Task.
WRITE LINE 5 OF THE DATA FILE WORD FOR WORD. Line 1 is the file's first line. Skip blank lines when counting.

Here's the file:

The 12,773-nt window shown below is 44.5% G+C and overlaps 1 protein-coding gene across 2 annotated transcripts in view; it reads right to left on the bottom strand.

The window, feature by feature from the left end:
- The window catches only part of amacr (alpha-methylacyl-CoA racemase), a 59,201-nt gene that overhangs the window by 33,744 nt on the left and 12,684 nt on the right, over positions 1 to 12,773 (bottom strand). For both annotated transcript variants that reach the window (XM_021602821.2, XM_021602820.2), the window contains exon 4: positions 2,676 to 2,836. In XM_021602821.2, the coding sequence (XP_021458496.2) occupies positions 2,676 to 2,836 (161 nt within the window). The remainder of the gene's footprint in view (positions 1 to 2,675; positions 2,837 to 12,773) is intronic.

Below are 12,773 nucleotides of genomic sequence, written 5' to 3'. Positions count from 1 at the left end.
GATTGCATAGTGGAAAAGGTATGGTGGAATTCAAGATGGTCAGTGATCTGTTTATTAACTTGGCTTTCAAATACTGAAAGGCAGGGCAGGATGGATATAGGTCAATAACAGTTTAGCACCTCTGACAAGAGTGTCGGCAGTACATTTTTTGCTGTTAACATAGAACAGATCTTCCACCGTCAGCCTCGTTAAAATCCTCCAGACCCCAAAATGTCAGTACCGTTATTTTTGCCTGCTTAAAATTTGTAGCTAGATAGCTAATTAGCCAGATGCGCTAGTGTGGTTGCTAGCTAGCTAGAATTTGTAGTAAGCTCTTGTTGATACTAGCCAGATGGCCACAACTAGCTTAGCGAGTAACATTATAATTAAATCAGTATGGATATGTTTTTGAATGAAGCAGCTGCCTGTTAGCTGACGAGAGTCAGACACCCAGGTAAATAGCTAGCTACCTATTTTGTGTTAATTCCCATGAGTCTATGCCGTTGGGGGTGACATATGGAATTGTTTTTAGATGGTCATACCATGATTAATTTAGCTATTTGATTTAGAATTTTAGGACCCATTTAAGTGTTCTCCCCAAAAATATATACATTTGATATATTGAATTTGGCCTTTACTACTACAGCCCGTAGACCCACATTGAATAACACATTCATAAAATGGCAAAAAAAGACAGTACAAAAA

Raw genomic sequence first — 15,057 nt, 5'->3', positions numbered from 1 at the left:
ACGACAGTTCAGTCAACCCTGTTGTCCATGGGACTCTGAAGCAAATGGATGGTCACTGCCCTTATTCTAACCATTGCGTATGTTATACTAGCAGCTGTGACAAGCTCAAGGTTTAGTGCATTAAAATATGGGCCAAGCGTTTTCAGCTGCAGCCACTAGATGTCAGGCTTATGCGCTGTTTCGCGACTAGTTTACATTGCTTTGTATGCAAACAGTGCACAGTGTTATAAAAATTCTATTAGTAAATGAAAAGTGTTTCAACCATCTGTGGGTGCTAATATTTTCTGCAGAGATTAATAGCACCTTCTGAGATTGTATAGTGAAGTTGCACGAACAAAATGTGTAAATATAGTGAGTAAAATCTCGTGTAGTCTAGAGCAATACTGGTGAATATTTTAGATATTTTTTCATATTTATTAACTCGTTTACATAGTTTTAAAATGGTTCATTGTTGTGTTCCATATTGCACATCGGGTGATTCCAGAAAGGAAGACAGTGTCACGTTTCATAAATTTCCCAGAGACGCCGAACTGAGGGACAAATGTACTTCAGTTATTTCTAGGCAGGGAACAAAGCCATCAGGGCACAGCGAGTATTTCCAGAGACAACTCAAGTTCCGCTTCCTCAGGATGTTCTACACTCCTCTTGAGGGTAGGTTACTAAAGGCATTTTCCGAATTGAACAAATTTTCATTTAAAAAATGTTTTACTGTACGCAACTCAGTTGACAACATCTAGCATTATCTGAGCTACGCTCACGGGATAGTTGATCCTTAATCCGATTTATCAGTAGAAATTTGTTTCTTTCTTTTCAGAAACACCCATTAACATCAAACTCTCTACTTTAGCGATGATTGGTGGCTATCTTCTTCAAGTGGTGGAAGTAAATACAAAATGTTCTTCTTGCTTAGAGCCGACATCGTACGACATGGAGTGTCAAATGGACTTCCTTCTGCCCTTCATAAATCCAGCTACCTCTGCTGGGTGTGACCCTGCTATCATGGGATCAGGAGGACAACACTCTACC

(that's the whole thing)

GATTGCATAGTGGAAAAGGTATGGTGGAATTCAAGATGGTCAGTGATCTGTTTATTAACTTGGCTTTCAAATACTGAAAGGCAGGGCAGGATGGATATAGGTCAATAACAGTTTAGCACCTCTGACAAGAGTGTCGGCAGTACATTTTTTGCTGTTAACATAGAACAGATCTTCCACCGTCAGCCTCGTTAAAATCCTCCAGACCCCAAAATGTCAGTACCGTTATTTTTGCCTGCTTAAAATTTGTAGCTAGATAGCTAATTAGCCAGATGCGCTAGTGTGGTTGCTAGCTAGCTAGAATTTGTAGTAAGCTCTTGTTGATACTAGCCAGATGGCCACAACTAGCTTAGCGAGTAACATTATAATTAAATCAGTATGGATATGTTTTTGAATGAAGCAGCTGCCTGTTAGCTGACGAGAGTCAGACACCCAGGTAAATAGCTAGCTACCTATTTTGTGTTAATTCCCATGAGTCTATGCCGTTGGGGGTGACATATGGAATTGTTTTTAGATGGTCATACCATGATTAATTTAGCTATTTGATTTAGAATTTTAGGACCCATTTAAGTGTTCTCCCCAAAAATATATACATTTGATATATTGAATTTGGCCTTTACTACTACAGCCCGTAGACCCACATTGAATAACACATTCATAAAATGGCAAAAAAAGACAGTACAAAAA